Because our designed bipartite peptides interfered with Aβ40 self‐aggregation, we tested whether these peptides could decrease the toxicity of Aβ40 by measuring the viability of Neuro2a, a mouse neuroblastoma cell line with the MTT assay. Cells were treated with peptides as indicated. Aβ40 (30 μM) exerted significant cytotoxicity to Neuro2a cells; only 30% of the cells survived the treatment. In contrast, R8‐Aβ(25–35) or DR8‐Aβ(25–35) had no detectable toxicity to the N2a cells (Fig 2A). Interestingly, R8‐Aβ(25–35) or DR8‐Aβ(25–35) each decreased Aβ40 toxicity, as evidenced by an increase in cell viability from 30% to 70–75% (Fig 2B). For comparison, when Aβ40 was mixed with Aβ(25–35), very small change in cell viability was observed. Our data indicated that our designed bipartite peptides might have therapeutic potential in amyloid‐induced toxicity.
Therapeutic effect of R8‐Aβ(25–35)‐PEI in APP/PS1 transgenic mice
To test whether R8‐Aβ(25–35) could prevent the deterioration of memory in vivo, PEI or PEI‐coupled R8‐Aβ(25–35), denoted as R8‐Aβ(25–35)‐PEI, was given intranasally for 4 months to APP/PS1 mice when they were 4 months of age (experimental sets 1 and 2, Appendix Fig S3). The water maze assay was performed when the mice reached 8 months of age. As shown in Fig 3A, the wild‐type mice treated with PEI or R8‐Aβ(25–35)‐PEI showed no clear difference in the learning curve of finding the hidden platform. In contrast, the peptide‐treated APP/PS1 mice exhibited a significant improvement in learning compared to the control transgenic mice treated with PEI. In addition, peptide‐treated APP/PS1 mice performed better at the probe test, as evidenced by their higher crossing number (Fig 3B) and longer time spent in the quadrant where the probe used to be compared to PEI‐treated control transgenics (Fig 3C).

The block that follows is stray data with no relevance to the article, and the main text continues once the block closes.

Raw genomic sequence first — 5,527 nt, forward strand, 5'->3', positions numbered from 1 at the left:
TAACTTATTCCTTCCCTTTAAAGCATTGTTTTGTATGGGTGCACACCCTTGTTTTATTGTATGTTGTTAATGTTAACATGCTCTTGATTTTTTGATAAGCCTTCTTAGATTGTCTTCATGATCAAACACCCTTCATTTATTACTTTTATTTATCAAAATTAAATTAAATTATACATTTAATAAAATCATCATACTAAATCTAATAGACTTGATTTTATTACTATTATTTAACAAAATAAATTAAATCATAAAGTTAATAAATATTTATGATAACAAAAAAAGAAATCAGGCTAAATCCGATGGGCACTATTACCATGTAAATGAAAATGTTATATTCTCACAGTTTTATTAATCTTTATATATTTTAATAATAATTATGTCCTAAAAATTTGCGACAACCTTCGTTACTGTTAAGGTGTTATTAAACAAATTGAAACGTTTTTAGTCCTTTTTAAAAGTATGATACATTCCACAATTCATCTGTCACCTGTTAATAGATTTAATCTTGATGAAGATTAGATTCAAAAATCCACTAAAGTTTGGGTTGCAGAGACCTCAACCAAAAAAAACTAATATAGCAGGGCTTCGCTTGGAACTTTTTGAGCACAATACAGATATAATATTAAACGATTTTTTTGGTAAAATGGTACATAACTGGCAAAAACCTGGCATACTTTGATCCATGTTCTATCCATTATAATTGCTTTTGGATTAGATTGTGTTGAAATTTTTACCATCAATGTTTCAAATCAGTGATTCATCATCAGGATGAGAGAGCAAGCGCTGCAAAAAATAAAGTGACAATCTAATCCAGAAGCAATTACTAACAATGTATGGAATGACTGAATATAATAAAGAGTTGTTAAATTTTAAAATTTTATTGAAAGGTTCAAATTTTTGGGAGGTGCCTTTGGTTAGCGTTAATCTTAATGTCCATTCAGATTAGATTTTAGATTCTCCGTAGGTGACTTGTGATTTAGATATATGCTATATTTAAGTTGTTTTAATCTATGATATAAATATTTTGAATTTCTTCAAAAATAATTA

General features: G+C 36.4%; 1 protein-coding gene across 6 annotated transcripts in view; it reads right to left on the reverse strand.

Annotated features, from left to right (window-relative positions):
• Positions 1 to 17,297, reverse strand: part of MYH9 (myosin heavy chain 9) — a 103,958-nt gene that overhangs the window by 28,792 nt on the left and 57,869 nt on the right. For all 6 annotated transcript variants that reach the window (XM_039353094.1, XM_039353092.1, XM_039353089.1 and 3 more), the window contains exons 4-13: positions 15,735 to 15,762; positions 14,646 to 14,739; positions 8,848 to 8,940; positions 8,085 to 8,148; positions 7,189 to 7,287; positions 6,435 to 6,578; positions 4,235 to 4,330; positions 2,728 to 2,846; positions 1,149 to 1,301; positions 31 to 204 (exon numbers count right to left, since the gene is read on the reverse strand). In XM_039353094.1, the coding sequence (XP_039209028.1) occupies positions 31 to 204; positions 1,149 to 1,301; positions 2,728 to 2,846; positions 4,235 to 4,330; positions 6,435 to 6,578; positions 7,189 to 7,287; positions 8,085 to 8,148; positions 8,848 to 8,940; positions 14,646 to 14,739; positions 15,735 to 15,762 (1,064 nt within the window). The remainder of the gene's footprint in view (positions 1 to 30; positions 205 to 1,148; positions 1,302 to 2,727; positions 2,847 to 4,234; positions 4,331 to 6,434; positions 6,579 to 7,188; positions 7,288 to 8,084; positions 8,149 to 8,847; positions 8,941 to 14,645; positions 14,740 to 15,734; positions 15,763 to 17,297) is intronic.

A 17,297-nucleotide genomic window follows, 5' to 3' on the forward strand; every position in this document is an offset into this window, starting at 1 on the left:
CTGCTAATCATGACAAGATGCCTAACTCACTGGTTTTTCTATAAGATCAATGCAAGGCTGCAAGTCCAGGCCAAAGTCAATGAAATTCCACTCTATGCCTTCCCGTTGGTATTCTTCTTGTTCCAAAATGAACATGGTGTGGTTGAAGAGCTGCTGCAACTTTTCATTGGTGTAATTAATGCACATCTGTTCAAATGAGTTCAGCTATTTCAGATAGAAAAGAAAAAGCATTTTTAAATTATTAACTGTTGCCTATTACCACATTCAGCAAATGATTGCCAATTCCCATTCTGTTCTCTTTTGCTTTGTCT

We next assessed the changes in the level of Aβ peptide in the experimental set 1 animals by ELISA. As shown in Fig 3D and E, at the age of 8 months, the level of Aβ40 and Aβ42 decreased by 73% and 60%, respectively, in the hippocampus of peptide‐treated APP/PS1 mice compared with those of PEI‐treated transgenic mice (Fig 3D). Similarly, the level of Aβ40 and Aβ42 decreased by 86% and 32%, respectively, in the cortex of the former group compared with the latter (Fig 3E). Our data indicate that the peptide treatment effectively reduced Aβ accumulation and slowed down the clinical impairment of memory. Amyloid deposition is known to induce neuroinflammation, which contributes to disease pathogenesis in these mice. We therefore conducted cytokine assays. R8‐Aβ(25–35)‐PEI effectively decreased the level of pro‐inflammatory cytokines interleukin (IL)‐6 and IL‐1β in the cortex (Fig 3F) in parallel with the changes in the level of Aβ peptides.
Continuous therapeutic effect of R8‐Aβ(25–35)‐PEI after a suspension for 4 weeks